But where the Council is unable to act due to lack of a sufficient majority unimpeded by the veto of a permanent member, the recommendations of the Commission of Inquiry remind us that that does not signal an end of the matter. As High Contracting Parties to the Geneva Conventions of 1949, all Members of the Council, indeed all Member States of the UN, are under independent legal obligations to not only respect, but to ensure respect, for the terms of those Conventions. This includes the legal obligation, under article 146 of the Fourth Geneva Convention, to pass laws at the domestic level that criminalize the commission of grave breaches of the Convention (all war crimes under international law), and also to locate and try persons suspected of having committed or ordered the commission of such offences. Under article 147 of the Convention, these include willful killing, torture or inhuman treatment; willfully causing great suffering or serious injury to body or health; unlawful deportation or transfer or unlawful confinement of a protected person; the taking of hostages; and the extensive destruction and appropriation of property, not justified by military necessity and carried out unlawfully and wantonly.
This is, in part, what the Commission of Inquiry intimated when it recommended that members of the international community “exercise universal jurisdiction to try international crimes in national courts,” and “comply with extradition requests pertaining to suspects of such crimes to countries where they would face a fair trial” (para. 89).
It is well to recall that the principle of universal jurisdiction was first used by the Supreme Court of Israel in litigation involving Israel’s prosecution of Nazi war criminal Adolf Eichmann in 1961. Today, a growing number of High Contracting Parties, including a number of Council members, have enacted or begun to enact domestic legislation empowering their courts to invoke universal jurisdiction, in some degree or another, in accordance with their obligations under the Fourth Geneva Convention. These mechanisms should be examined closely with a view to employing them to ensure a measure of accountability for war crimes committed during the 2014 Gaza conflict.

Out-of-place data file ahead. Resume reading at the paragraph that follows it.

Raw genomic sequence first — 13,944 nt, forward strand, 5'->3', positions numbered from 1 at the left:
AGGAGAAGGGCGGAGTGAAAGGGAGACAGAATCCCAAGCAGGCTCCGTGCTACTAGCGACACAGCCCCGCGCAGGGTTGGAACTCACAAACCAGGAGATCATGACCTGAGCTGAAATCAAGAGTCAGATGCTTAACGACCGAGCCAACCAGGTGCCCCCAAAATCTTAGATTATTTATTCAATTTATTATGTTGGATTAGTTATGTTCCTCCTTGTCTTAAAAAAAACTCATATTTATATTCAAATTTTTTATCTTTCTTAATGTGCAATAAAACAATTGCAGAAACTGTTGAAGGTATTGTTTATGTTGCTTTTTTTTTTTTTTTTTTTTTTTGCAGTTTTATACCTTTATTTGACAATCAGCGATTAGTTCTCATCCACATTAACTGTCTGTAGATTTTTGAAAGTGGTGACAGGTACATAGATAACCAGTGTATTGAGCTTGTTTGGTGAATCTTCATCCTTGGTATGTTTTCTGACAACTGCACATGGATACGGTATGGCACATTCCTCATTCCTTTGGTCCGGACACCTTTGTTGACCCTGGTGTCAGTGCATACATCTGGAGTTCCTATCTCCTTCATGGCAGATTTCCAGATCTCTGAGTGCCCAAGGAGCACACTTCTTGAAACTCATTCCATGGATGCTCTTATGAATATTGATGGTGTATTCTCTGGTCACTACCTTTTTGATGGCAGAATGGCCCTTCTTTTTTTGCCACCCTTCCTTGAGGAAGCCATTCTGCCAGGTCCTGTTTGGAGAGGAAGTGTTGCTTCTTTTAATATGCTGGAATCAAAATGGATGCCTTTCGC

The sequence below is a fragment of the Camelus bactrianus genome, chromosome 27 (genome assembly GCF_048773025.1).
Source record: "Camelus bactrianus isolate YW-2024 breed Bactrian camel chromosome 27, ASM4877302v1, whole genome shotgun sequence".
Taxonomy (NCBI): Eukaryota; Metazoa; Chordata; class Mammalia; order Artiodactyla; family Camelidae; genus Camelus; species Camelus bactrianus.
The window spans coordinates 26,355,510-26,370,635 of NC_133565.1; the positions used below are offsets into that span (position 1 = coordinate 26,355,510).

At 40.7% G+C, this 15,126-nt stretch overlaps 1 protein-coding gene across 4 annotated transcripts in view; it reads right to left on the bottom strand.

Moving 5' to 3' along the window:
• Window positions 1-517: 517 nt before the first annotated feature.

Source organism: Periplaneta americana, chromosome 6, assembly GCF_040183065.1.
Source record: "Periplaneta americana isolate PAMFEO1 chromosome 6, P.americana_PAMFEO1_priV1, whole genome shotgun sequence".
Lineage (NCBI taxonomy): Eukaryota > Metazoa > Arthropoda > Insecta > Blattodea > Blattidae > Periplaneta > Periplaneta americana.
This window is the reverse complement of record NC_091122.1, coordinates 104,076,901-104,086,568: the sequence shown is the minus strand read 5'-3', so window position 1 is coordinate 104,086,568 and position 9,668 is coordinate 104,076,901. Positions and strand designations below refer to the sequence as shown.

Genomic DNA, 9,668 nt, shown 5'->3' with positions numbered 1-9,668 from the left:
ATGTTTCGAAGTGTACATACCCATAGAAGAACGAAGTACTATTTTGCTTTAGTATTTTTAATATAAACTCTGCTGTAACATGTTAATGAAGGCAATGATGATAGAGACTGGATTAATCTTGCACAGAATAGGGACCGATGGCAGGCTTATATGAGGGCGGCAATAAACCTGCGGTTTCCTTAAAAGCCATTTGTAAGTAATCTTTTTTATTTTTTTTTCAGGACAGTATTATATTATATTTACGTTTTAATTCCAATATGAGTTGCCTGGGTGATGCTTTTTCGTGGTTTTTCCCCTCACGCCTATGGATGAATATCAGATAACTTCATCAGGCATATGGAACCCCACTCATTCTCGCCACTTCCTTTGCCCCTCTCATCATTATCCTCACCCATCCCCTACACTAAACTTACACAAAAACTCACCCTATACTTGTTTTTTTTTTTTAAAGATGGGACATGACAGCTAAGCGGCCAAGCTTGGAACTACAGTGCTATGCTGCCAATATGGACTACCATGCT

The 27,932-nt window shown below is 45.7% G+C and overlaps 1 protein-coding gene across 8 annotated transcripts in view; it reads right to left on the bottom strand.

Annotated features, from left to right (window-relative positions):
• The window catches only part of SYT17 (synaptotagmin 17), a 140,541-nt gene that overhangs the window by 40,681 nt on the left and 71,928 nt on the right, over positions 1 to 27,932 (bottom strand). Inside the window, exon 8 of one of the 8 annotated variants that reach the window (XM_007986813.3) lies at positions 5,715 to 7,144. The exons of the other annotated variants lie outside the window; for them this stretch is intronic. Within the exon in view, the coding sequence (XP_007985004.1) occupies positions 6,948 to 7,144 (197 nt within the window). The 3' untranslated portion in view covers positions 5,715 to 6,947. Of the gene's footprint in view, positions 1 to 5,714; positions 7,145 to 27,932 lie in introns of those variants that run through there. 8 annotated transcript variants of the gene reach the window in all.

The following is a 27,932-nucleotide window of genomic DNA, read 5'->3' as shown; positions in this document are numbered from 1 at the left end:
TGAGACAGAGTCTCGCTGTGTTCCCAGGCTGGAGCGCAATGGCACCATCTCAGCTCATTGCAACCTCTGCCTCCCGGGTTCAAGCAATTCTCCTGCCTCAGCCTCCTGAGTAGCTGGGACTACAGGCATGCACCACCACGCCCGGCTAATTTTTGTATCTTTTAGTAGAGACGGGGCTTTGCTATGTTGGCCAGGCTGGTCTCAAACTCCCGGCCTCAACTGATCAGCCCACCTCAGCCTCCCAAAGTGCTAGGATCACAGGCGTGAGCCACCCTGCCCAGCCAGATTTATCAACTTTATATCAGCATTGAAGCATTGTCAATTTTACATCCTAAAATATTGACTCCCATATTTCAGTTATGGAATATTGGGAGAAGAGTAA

Since at least the imposition of Israel’s blockade in 2007, the issue of Gaza has attracted a great deal of attention, all of it warranted. Nevertheless, one cannot discuss the issue of Gaza in isolation from the rest of what is unfolding in the remainder of occupied Palestine. This was a matter not lost on the Commission of Inquiry in its consideration of the issues before it. Nor should it be a matter lost on any of us today.
Israel’s occupation of the West Bank, including East Jerusalem, and the Gaza Strip has presented some of the most considerable challenges to the international system in the post-1945 era. The advent of the UN Charter was meant to herald a new world order based on peaceful resolution of disputes, suppression of acts of aggression, and development of friendly relations among nations based on respect for the principle of equal rights and self-determination of peoples. Nevertheless, whether in breach of the general prohibition on the use of force, the unlawful acquisition of territory through the threat or use of force, the prolonged violation of a peoples’ right to self-determination, or the systematic settler colonialism at its root, the illegality of Israeli practices in occupied Palestine – of which these are but a representative sample – demonstrate that the question of Palestine triggers legal principles that go well beyond the relatively narrow positions of each of its immediate protagonists. Rather, the principles at play are of such fundamental import to the maintenance the international system as such that each State has an interest in ensuring against their violation. Put simply, the situation in occupied Palestine is about more than merely the place and its people; it is about the maintenance of the international rule of law as we know it.
Having regard to the reasons behind the very establishment of the UN Charter system, and the promulgation of the 1949 Geneva Conventions, helps bring this point into sharp relief. For centuries prior to the interwar years, the use of force in international relations was a perfectly legitimate tool of statecraft, “policy by other means,” as von Clausewitz put it. Likewise, the right of conquest of territories occupied as a result of such use of force was considered axiomatic. Of course, this all imploded during World War II, with consequences that need not be recalled in full. Suffice to say, as a result of these events, including the despicable treatment of civilian populations subject to foreign military occupation in central Europe during the war, the UN Charter was promulgated, affirming the prohibition of the use of force in international relations, along with its corollary prohibiting the acquisition of territory through the threat or use of force. Likewise, the Fourth Geneva Convention was promulgated prohibiting, among other things, collective penalties, forcible transfer of protected persons, and the transfer by an occupying power of its civilian population into the territory it occupies. Indeed, as a matter of international law, occupation is meant to be a temporary condition, with sovereignty never vesting in the occupant but rather in the people occupied. By all objective accounts, these were the principles that underscored the foundation of the UN Charter system. And by all objective accounts, including those of the United Nations, these are the principles that are under direct threat in occupied Palestine.
As we consider how to respond to the situation in occupied Palestine following Israel’s 2014 offensive against the Gaza Strip, it is respectfully submitted that the Council keep these considerations foremost in mind.